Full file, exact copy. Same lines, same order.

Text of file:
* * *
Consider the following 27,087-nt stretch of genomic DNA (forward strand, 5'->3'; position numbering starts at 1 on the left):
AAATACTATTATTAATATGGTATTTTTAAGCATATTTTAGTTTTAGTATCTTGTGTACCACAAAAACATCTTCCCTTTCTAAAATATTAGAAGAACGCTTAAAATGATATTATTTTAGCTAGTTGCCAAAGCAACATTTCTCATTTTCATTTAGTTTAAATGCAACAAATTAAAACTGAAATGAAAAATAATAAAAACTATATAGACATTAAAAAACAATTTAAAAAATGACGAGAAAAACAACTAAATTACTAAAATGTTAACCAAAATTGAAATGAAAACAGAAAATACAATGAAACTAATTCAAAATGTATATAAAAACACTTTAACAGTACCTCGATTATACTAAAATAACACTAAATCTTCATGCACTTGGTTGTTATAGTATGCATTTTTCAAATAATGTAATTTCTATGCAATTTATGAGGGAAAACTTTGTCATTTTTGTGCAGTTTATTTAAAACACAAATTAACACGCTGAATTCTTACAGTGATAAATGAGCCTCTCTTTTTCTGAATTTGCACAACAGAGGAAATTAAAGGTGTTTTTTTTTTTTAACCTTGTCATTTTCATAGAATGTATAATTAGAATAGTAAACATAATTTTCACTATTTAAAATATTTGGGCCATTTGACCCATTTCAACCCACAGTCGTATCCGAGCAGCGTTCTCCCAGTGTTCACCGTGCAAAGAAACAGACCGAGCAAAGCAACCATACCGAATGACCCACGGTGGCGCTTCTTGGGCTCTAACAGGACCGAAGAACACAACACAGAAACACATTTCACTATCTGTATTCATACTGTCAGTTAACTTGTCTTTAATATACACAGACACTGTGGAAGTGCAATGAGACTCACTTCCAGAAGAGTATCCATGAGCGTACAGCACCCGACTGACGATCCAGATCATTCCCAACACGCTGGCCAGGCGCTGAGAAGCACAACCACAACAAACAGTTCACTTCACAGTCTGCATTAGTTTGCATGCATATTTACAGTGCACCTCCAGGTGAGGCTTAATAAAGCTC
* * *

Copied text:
Consider the following 27,087-nt stretch of genomic DNA (forward strand, 5'->3'; position numbering starts at 1 on the left):
AAATACTATTATTAATATGGTATTTTTAAGCATATTTTAGTTTTAGTATCTTGTGTACCACAAAAACATCTTCCCTTTCTAAAATATTAGAAGAACGCTTAAAATGATATTATTTTAGCTAGTTGCCAAAGCAACATTTCTCATTTTCATTTAGTTTAAATGCAACAAATTAAAACTGAAATGAAAAATAATAAAAACTATATAGACATTAAAAAACAATTTAAAAAATGACGAGAAAAACAACTAAATTACTAAAATGTTAACCAAAATTGAAATGAAAACAGAAAATACAATGAAACTAATTCAAAATGTATATAAAAACACTTTAACAGTACCTCGATTATACTAAAATAACACTAAATCTTCATGCACTTGGTTGTTATAGTATGCATTTTTCAAATAATGTAATTTCTATGCAATTTATGAGGGAAAACTTTGTCATTTTTGTGCAGTTTATTTAAAACACAAATTAACACGCTGAATTCTTACAGTGATAAATGAGCCTCTCTTTTTCTGAATTTGCACAACAGAGGAAATTAAAGGTGTTTTTTTTTTTTAACCTTGTCATTTTCATAGAATGTATAATTAGAATAGTAAACATAATTTTCACTATTTAAAATATTTGGGCCATTTGACCCATTTCAACCCACAGTCGTATCCGAGCAGCGTTCTCCCAGTGTTCACCGTGCAAAGAAACAGACCGAGCAAAGCAACCATACCGAATGACCCACGGTGGCGCTTCTTGGGCTCTAACAGGACCGAAGAACACAACACAGAAACACATTTCACTATCTGTATTCATACTGTCAGTTAACTTGTCTTTAATATACACAGACACTGTGGAAGTGCAATGAGACTCACTTCCAGAAGAGTATCCATGAGCGTACAGCACCCGACTGACGATCCAGATCATTCCCAACACGCTGGCCAGGCGCTGAGAAGCACAACCACAACAAACAGTTCACTTCACAGTCTGCATTAGTTTGCATGCATATTTACAGTGCACCTCCAGGTGAGGCTTAATAAAGCTC